Sea nettle

The stinging sea nettle (Chrysaora quinquecirrha) is a species of jellyfish occurring particularly in Atlantic estuaries. The term "sea nettle" is also used for a related species, Chrysaora fuscescens (pictured to the right), which is endemic to the Northeast Pacific, and is a common coastal species seen along the west coast of North America from California to Alaska. This article is primarily about the Atlantic sea nettle.

The Atlantic sea nettle is a bell-shaped invertebrate, usually semi-transparent and with small, white dots and reddish-brown stripes; Sea nettles without stripes have a bell that appears white or opaque. The nettle's sting is rated from "moderate" to "severe" and can be pernicious to smaller prey; it is not, however, potent enough to cause human death, except by allergic reaction. While the sting is not particularly harmful, it can cause moderate discomfort to any individual stung. The sting can be effectively neutralized by misting vinegar over the affected area. This keeps unfired nematocysts from firing and adding to the discomfort.

The sea nettle is radially symmetrical, marine, and carnivorous. Its mouth is located at the center of one end of the body, which opens to a gastrovascular cavity that is used for digestion. It has tentacles that surround the mouth to capture food. Nettles have no excretory or respiratory organs. Each sea nettle is free-swimming and can reproduce both sexually and asexually.

Feeding habits

Stinging sea nettles are carnivorous. They generally feed on zooplankton, ctenophores, other jellies, and sometimes crustaceans. Nettles immobilize and obtain their prey using their stinging tentacles. After that, the prey is transported to the gastrovascular cavity where it is subsequently digested.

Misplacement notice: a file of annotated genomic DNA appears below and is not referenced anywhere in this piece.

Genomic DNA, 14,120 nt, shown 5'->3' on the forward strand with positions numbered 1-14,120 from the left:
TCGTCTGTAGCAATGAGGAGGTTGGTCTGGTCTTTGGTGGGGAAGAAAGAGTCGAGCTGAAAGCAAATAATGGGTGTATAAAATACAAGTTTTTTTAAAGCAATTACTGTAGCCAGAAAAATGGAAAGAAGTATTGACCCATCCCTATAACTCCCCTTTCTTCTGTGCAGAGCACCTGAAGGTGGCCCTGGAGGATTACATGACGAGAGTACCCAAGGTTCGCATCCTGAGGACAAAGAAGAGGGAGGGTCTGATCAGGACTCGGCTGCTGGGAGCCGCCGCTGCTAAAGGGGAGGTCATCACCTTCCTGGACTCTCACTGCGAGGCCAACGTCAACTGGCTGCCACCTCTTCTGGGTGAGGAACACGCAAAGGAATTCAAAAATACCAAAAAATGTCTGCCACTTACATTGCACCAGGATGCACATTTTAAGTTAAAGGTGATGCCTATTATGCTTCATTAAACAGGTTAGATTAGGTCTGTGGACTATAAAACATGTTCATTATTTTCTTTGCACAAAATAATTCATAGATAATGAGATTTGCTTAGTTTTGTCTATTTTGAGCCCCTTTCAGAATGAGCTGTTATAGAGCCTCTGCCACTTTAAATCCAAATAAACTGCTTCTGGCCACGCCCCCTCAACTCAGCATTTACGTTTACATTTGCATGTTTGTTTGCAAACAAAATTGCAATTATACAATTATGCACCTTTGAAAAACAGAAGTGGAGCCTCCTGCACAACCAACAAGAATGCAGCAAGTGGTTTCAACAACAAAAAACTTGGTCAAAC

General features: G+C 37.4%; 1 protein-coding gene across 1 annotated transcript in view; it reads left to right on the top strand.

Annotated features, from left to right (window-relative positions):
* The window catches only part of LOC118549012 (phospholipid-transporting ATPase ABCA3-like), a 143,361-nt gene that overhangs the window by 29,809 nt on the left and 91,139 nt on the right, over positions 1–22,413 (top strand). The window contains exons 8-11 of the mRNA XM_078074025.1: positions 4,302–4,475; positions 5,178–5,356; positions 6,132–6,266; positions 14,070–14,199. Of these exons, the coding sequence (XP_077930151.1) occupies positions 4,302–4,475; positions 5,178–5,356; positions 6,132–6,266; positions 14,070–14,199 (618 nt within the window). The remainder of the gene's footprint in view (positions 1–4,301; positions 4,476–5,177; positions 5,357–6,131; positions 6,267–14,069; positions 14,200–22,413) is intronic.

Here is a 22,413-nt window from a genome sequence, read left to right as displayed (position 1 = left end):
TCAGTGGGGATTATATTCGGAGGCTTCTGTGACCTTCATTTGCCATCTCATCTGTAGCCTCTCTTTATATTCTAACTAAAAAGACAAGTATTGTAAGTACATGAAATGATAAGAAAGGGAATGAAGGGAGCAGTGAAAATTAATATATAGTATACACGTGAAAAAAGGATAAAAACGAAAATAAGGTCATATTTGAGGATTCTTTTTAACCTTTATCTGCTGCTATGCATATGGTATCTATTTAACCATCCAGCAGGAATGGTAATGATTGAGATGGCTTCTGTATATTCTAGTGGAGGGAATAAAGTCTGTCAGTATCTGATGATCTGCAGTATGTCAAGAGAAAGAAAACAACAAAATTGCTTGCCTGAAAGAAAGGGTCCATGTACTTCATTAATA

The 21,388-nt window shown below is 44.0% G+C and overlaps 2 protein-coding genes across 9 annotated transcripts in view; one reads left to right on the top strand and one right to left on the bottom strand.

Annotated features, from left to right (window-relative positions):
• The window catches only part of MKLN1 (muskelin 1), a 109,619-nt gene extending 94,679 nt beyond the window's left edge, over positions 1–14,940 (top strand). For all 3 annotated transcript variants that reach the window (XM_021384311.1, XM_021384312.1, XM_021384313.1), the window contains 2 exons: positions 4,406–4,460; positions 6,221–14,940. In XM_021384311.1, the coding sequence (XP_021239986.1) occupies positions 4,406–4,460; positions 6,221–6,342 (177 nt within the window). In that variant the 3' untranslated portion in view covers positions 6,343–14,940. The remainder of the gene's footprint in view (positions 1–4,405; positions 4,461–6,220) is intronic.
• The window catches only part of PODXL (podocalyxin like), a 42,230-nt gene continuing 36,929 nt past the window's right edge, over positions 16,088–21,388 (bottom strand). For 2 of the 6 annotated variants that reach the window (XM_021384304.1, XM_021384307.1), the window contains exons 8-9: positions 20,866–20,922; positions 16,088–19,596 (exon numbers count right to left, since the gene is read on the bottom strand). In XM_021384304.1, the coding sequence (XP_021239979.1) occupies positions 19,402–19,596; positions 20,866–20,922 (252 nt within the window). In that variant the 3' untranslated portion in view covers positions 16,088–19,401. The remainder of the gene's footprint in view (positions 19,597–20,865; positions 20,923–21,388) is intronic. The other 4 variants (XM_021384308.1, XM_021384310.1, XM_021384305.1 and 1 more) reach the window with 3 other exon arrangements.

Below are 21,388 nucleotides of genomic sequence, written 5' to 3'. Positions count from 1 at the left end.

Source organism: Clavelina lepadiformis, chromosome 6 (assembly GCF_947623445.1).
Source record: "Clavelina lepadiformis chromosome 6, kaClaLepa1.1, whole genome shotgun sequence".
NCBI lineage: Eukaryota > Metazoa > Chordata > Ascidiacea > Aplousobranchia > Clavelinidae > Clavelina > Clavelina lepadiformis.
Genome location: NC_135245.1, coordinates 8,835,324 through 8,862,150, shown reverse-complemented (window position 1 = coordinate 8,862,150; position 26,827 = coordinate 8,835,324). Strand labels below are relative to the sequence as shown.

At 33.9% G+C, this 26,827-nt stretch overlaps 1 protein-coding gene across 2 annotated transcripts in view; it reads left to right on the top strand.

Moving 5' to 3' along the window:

Nettles also eat young minnows, bay anchovy eggs, worms, and mosquito larvae.

Defense mechanisms

Each nettle tentacle is coated with thousands of microscopic nematocysts; in turn, every individual nematocyst has a "trigger" (cnidocil) paired with a capsule containing a coiled stinging filament. Upon contact, the cnidocil will immediately initiate a process which ejects the venom-coated filament from its capsule and into the target. This will inject toxins capable of killing smaller prey or stunning perceived predators. On humans, this will most likely cause a nonlethal, but nevertheless painful rash typically persisting for about 20 minutes. Some earlier cases of nettle stings from the Philippines reportedly had more severe effects: one account describes a sting causing vascular insufficiency, and another mononeuritis.

Rather than toxic substances, some nematocysts contain adhesion used to entangle or anchor its target.

Aquarium exhibits

Sea nettles have become popular exhibits in many public aquariums, and have been instrumental in educating the public about the mysterious beauty of swimming jellyfishes. The Pacific sea nettle Chrysaora fuscescens was successfully cultured first on a large scale by the Monterey Bay Aquarium in California, where it remains a popular exhibit. It is abundant just offshore from central California to Washington State in the late summer. This species has been traded back and forth between aquariums, so may also be seen on exhibit in aquariums elsewhere in the world, including the American east coast, which may be confusing, since it is not found in the Atlantic Ocean. The Atlantic stinging sea nettle Chrysaora quinquecirrha is also on display now in some public aquariums. The Pacific sea nettle is a warm reddish-brown color, often with no pattern on the outside of the bell (the "exumbrella"), but some individuals have a pale 16-32 rayed star pattern on this brown background. The Atlantic stinging sea nettle is smaller and has more variable coloration, but is typically pale, pinkish or yellowish, often with radiating more deeply-colored stripes on the exumbrella, especially near the margin. There are several other species of sea nettles in the world, but the others are not typically displayed in public aquariums. In the exhibits, jellyfish usually swim against the current in their tank, which is why they usually appear to be swimming downward.


See also


  • MacKay, Bryan (1995). Hiking, Cycling, and Canoeing in Maryland: A Family Guide. Johns Hopkins University Press.

External links

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